9. Kesavan J and Doherty R (2001) Comparison of Sampler Collection Efficiency Measurements using a Polydisperse Solid Aerosol and a Monodisperse Liquid Aerosol. ECBC-TR-137. U.S. Army, Edgewood Chemical Biological Center, Edgewood, Maryland.Google Scholar
  10. Kesavan J, Doherty R, Wise D and McFarland AR (2001) Factors that Affect Fluorescein Analysis. ECBC-TR-208. U.S. Army, Edgewood Chemical Biological Center, Edgewood, MD.Google Scholar
  11. Kesavan J, Carlile D, Sutton T, Hottell KA, and Doherty RW (2002) Characteristics and Sampling Efficiency of PHTLAAS Air Sampler. ECBC-TR-267. U.S. Army, Edgewood Chemical Biological Center, Edgewood, Maryland.Google Scholar
  12. Kesavan J and Hottell KA. (2005) Characteristics and Sampling Efficiencies of BioBadge Aerosol Samplers. ECBC-TN-024. U.S. Army, Edgewood Chemical Biological Center, Edgewood, Maryland.Google Scholar
  13. Li CS, Hao ML, Lin WH, Chang CW and Wang CS (1999) Evaluation of microbial samplers for bacterial microorganisms. Aerosol Sci. Technol. 30, 100–108.CrossRefGoogle Scholar
  14. Li SN, Lundgren DA and Rovell-Rixx D (2000) Evaluation of six inhalable aerosol samplers. Am. Ind. Hyg. Assoc. J. 61, 506–516.Google Scholar
  15. Lin X, Reponen T, Willeke K, and Wang Z (2000) Survival of airborne microorganisms during swirling aerosol collection. Aerosol Sci. Technol. 32, 184–196.CrossRefGoogle Scholar
  16. Lippmann M (1995). Filters and Filter Holders. In Beverly C and Susanne H (eds.), Air Sampling Instruments for Evaluation of Atmospheric Contaminants 247–278. ACGIH, Cincinnati, Ohio.Google Scholar
  17. Maynard AD (1999) Measurement of aerosol penetration through six personal thoracic samplers under calm air conditions. J. Aerosol Sci. 30, 1227–1242.CrossRefGoogle Scholar
  18. Maynard AD, Kenny LC and Baldwin PEJ (1999) Development of a system to rapidly measure sampler penetration up to 20 um aerodynamic diameters in calm air, using the Aerodynamic Particle Sizer. J. Aerosol Sci. 30, 1215–1226.CrossRefGoogle Scholar
  19. McFarland AR, Bethel EL, Ortiz CA and Stanke JG (1991) A CAM sampler for collection and assessing α-emitting aerosol particles. Health Phys. 61, 97–103.CrossRefGoogle Scholar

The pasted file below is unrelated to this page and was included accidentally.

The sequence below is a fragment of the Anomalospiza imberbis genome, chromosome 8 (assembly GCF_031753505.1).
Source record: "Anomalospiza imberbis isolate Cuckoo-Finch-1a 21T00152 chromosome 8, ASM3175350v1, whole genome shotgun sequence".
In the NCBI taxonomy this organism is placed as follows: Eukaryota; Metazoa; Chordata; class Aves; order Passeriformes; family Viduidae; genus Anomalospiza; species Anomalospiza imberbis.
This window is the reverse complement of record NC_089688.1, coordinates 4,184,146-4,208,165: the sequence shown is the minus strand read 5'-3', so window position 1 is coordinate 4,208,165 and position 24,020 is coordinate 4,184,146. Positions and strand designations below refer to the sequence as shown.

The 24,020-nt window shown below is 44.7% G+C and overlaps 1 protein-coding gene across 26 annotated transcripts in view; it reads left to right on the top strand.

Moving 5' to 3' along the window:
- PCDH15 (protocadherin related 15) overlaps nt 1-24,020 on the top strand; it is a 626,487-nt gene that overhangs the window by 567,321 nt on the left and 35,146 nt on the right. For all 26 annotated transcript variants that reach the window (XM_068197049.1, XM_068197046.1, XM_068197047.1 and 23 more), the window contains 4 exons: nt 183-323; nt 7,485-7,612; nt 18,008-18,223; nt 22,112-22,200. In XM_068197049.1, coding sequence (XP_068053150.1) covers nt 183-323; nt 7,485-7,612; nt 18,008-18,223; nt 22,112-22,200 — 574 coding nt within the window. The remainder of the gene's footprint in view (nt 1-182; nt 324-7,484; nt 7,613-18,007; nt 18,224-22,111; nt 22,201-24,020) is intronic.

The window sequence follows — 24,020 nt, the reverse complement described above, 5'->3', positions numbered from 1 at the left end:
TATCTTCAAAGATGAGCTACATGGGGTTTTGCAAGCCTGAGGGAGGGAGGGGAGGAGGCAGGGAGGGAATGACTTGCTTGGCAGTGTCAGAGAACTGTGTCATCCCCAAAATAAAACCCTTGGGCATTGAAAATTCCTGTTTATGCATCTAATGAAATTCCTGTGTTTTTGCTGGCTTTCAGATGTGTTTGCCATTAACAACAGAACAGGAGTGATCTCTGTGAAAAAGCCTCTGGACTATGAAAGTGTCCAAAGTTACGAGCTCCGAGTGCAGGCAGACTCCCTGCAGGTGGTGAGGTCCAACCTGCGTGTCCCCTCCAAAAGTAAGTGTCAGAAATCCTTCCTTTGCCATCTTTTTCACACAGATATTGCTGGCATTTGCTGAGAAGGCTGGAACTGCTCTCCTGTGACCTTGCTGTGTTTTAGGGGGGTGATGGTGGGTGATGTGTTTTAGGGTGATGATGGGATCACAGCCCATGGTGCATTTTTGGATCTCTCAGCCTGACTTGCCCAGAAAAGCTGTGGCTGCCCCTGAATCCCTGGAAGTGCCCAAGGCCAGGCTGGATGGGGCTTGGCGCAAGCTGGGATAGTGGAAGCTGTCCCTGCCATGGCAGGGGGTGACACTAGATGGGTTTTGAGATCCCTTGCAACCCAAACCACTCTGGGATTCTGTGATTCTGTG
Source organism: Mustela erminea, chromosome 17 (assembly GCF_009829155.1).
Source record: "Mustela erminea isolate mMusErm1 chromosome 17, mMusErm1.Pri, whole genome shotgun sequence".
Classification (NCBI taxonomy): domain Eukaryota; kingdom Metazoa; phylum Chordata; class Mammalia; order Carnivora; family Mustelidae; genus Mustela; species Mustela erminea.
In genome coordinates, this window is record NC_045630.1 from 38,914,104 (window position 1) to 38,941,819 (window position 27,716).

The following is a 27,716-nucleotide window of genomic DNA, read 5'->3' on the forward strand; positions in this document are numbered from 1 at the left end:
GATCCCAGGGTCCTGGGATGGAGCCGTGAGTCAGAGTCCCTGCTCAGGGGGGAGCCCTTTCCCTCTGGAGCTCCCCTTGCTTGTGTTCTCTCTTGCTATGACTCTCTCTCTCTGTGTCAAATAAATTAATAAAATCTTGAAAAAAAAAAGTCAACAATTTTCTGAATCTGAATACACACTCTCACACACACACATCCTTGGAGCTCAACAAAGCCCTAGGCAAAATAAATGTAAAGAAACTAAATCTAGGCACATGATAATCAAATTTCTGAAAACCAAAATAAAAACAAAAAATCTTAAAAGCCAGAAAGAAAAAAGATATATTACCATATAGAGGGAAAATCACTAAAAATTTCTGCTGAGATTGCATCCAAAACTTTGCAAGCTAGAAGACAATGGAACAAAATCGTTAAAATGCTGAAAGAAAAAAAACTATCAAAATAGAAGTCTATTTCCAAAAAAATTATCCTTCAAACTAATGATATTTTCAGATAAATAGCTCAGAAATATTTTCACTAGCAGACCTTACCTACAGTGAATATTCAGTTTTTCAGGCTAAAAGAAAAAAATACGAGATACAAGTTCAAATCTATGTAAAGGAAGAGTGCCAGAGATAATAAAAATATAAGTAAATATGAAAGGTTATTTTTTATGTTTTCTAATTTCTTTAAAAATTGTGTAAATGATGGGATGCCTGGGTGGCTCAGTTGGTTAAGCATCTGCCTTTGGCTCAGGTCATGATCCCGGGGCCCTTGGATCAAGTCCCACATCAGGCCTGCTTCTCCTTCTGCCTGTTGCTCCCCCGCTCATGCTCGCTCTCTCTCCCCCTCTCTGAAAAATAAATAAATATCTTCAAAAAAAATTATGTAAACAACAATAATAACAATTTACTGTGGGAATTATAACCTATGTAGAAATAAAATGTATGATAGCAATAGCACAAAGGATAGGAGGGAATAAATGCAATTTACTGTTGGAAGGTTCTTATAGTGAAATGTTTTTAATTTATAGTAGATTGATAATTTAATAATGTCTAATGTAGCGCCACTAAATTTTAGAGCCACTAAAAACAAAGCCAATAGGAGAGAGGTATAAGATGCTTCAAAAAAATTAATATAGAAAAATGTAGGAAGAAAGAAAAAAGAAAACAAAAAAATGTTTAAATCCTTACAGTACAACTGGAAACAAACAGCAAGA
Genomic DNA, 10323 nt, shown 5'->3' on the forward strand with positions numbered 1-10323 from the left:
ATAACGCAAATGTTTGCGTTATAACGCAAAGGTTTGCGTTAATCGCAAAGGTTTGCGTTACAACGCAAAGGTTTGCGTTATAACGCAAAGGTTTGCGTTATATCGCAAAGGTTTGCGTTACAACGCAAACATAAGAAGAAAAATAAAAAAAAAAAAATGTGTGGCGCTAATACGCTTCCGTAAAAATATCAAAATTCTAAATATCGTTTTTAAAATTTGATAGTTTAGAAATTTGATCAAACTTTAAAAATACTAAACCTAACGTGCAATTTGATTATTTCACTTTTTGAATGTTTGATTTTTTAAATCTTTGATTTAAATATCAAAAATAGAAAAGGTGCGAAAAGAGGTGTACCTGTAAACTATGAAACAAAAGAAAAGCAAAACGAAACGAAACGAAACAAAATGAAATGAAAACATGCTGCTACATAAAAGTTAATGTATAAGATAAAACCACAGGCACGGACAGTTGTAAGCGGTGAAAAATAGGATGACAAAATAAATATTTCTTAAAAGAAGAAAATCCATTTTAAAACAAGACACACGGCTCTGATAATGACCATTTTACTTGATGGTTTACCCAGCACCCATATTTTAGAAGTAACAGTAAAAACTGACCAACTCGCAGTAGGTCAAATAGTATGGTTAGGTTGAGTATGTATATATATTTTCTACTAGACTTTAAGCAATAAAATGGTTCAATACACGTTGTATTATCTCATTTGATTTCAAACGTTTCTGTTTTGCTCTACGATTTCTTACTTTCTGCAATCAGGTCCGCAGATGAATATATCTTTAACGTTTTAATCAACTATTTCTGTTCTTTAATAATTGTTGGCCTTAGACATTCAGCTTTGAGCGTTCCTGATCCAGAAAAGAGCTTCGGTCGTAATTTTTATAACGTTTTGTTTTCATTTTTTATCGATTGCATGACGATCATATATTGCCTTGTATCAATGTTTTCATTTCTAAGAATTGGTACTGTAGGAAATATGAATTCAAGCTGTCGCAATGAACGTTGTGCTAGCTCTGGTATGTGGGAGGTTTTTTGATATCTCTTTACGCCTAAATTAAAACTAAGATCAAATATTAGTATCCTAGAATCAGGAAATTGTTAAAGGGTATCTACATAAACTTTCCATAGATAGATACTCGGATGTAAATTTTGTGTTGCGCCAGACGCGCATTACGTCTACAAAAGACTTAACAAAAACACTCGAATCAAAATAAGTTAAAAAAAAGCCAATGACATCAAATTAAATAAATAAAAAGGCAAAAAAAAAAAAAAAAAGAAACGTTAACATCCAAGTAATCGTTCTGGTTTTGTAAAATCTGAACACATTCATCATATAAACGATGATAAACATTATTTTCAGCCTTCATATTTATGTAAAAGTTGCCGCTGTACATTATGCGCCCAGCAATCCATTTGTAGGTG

20. Olan-Figueroa E, McFarland AR and Ortiz CA (1982) Flattening coefficients for DOP and oleic acid droplets deposited on treated glass slides. Am. Ind. Hyg. Assoc. J. 43, 395–399.Google Scholar
  21. Rule A, Kesavan J, Schwab K and Buckley Timothy (2007) Application of flow cytometry for the assessment of preservation and recovery efficiency of bioaerosol samplers spiked with Pantoea agglomerans. Environ. Sci. Technol. Apr., 41(7), 2467–2472.CrossRefGoogle Scholar
  22. Swift D and Lippmann M (1995) Electrostatic and Thermal Precipitators. In Beverly C and Susanne H (eds.), Air Sampling Instruments for Evaluation of Atmospheric Contaminants, 323–336. ACGIH, Cincinnati, Ohio.Google Scholar
  23. Willeke K, Lin X and Grinshpun SA (1998) Improved aerosol collection by combined impaction and centrifugal motion. Aerosol Sci. Technol. 28, 439–456.CrossRefGoogle Scholar
  24. Witschger O, Willeke K, Grinshpun SA, Aizenberg, V, Smith J and Baron PA (1998) Simplified method for testing personal inhalable aerosol samplers. J. Aerosol Sci. 29, 855–874.CrossRefGoogle Scholar

Copyright information

© Springer Science+Business Media B.V. 2009

Authors and Affiliations

  1. 1.US ARMY Edgewood Chemical Biological CenterUSA

Personalised recommendations